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Billboards And Transformations
Question submitted by (22 June 2001)
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I'm at a bit of a cross roads in my current engine design and I was
hoping you could clear some thing up re hardware transform.
A typical application of my engine will involve rendering lots of identical low poly objects. Hundreds of billboards with less than 10 vertices. I've already made the decision to render everything via vertex buffers (glDrawElements()). My first concern is that drawing these objects with separate vertex buffers is not going to be best use of my time. A better way would be to batch all the objects up into one vertex buffer and call one glDrawElements for the whole lot. (State's not an issue, I've got that pretty well sorted).
My question is this. To get my objects into one big buffer I will have to pre transform all the vertices on the cpu. Is doing this going to negate the benefit of having hardware transform available or does the hardware transform come into it's own at a lower level ie model space to screen space transformation.
If your billboards are static (i.e. cross-section trees), then you only need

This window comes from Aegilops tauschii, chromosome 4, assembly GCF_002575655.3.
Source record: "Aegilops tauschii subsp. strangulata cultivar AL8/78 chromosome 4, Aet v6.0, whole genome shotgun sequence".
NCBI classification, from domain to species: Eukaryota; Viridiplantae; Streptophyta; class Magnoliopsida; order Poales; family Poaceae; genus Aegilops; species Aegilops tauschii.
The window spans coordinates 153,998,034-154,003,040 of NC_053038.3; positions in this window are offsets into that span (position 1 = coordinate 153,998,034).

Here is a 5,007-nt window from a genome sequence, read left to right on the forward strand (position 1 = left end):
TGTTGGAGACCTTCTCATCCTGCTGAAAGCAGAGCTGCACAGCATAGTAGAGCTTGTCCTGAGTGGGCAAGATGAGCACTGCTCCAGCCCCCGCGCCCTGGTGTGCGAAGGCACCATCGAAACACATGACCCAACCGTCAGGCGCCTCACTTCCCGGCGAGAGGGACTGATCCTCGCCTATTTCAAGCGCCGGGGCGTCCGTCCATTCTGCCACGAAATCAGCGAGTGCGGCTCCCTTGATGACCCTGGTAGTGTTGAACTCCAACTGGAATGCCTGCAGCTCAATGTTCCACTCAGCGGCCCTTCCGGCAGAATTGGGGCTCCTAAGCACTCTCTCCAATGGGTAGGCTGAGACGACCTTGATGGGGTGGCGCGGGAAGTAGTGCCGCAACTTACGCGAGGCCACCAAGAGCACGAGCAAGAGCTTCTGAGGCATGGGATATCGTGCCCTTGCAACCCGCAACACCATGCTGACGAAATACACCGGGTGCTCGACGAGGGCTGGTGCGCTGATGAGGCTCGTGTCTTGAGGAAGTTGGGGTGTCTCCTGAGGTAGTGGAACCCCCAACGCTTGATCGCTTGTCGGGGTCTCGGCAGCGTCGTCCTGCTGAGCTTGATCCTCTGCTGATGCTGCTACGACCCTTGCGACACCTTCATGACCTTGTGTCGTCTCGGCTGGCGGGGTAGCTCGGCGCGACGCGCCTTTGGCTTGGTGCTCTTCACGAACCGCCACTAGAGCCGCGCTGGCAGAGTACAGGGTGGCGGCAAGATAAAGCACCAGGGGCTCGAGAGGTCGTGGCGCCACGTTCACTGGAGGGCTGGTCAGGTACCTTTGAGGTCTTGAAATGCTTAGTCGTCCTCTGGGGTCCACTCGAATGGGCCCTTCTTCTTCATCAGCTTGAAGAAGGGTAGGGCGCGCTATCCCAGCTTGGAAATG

to perform this pre-transform once when you load the level, which is a
perfectly satisfactory solution, since you won't be required to do
transforms on a per-frame basis. As you mentioned, the hardware will still
perform transforms from model space through to the perspective transforms.
If your billboards are always camera-facing, then you'll need to do the transforms yourself on a per-frame basis to ensure that your billboards are always properly oriented. This would require not only doing the transforms, but also dynamically updating your vertex buffer every frame as well. In terms of bandwidth to the video card (sending 10 new vertices to a T&L card as opposed to sending a matrix) you're better off sending it a matrix. This means that you avoid the matrix multiplication and get better bandwidth to the card.
On the other hand, it's possible that different OpenGL implementations might have to perform pre-multiplication of the matrix stack each time you update a matrix. I'm not sure what the OpenGL specification says on the matter, but this behavior may very well be implementation dependent.
In the end, you are probably be better off letting OpenGL perform the transforms. Different OpenGL implementations can have differing results, but if you let OpenGL handle the transforms for you, the better implementations will out-perform your own transforms because they send the individual matrices to the card rather than pre-multiplying them. The worse implementations may only be marginally slower.
Response provided by Paul Nettle
This article was originally an entry in flipCode's Ask Midnight, a Question and Answer column with Paul Nettle that's no longer active.